4. “All That Thrills My Soul is Jesus” – a decree that He is the Only One who satisfies.
Today it’s easy to get sidetracked with what this world promises will satisfy. Long before Mick Jagger and Keith Richards of The Rolling Stones wrote “I Can’t Get No Satisfaction,” Hymn writer Thoro Harris penned this song letting us know where true satisfaction really lies: Who can cheer the heart like Jesus, by His presence all divine? True and tender, pure and precious, O how blest to call Him mine! The fourth stanza celebrates the result of finding our delight and satisfaction in Jesus: Every need His hand supplying, Every good in Him I see; On His strength divine relying, He is all in all to me.
Do you find that Jesus is the Only One who satisfies? Are you delighting in Him as your heart’s desire (Psalm 37:4)? Sing a few stanzas of this old hymn until these words become your heartfelt plea: All that thrills my soul is Jesus, He is more than life to me. And the fairest of ten thousand in my blessed Lord I see.
5. “Great Is Thy Faithfulness” – a song of gratitude and praise.
This hymn by Thomas Chisholm reminds us of God’s great faithfulness that is new every morning (Lamentations 3:22-23). As we sing it we proclaim there is no shadow of turning with Thee; Thou changest not, Thy compassions they fail not, As Thou hast been, Thou forever wilt be.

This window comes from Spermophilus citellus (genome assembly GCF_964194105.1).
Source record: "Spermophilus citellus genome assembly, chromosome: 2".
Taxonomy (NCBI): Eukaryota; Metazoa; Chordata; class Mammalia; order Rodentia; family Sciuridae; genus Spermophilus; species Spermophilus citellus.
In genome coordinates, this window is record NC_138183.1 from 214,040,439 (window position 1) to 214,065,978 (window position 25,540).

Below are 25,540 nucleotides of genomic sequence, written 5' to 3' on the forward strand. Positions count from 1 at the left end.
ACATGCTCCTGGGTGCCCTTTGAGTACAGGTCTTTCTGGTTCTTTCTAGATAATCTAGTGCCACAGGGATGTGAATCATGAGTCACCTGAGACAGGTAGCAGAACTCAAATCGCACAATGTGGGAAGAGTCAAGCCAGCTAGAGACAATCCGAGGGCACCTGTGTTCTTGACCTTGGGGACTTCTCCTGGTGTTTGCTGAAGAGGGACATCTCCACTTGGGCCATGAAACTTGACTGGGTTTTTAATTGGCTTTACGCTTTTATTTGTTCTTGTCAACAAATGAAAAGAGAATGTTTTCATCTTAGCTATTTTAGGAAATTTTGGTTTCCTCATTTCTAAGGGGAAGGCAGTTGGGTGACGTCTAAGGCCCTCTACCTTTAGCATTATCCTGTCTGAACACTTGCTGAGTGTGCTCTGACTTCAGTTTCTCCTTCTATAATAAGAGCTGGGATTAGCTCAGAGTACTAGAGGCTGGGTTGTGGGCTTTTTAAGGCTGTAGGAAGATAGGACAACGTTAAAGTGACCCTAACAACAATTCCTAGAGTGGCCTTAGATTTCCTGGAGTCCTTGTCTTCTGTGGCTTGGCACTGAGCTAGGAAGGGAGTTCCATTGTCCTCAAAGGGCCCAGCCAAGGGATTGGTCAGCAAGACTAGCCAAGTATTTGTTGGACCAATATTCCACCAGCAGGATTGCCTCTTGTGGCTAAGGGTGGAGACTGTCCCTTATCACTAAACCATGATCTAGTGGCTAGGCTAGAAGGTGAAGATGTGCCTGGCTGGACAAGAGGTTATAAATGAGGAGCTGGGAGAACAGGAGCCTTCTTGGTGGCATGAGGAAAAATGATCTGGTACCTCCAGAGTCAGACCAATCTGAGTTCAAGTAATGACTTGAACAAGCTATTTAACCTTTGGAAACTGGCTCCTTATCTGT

How often we need the reminder that All I have needed Thy Hand hath provided. God is still faithful even when we are not. His faithfulness extends to not just our daily provision but our eternal provision as well: Pardon for sin and a peace that endureth, Thy Own dear presence to cheer and to guide; Strength for today and bright hope for tomorrow, blessings all mine with ten thousand beside. We need to remember this hymn simply because it keeps us humble, grateful, and constantly aware that every good and perfect gift comes from our Father above (James 1:17).
Do you have a favorite “old song” that you cling to and sing? No matter what era it is from, I’d love to hear about it in the comment section below. Scripture tells us to speak to one another in “psalms and hymns and spiritual songs” and that covers the gamut, no matter what generation you are in. 🙂
my name is luz I live with my mom and son recently had a disagreement about the past and I been thanking God that I am back in my son’s life but I realized that my peace with them is being shaken so I prayed hoping that things get better so when I have to go see my kids it takes me to another place where there smiles and happiness reminds me to keep going not give up.thank you cindi
As usual, my favorite author has hit the nail squarely on the head! Thank you for such beautiful and humbling reminders of different ways to worship!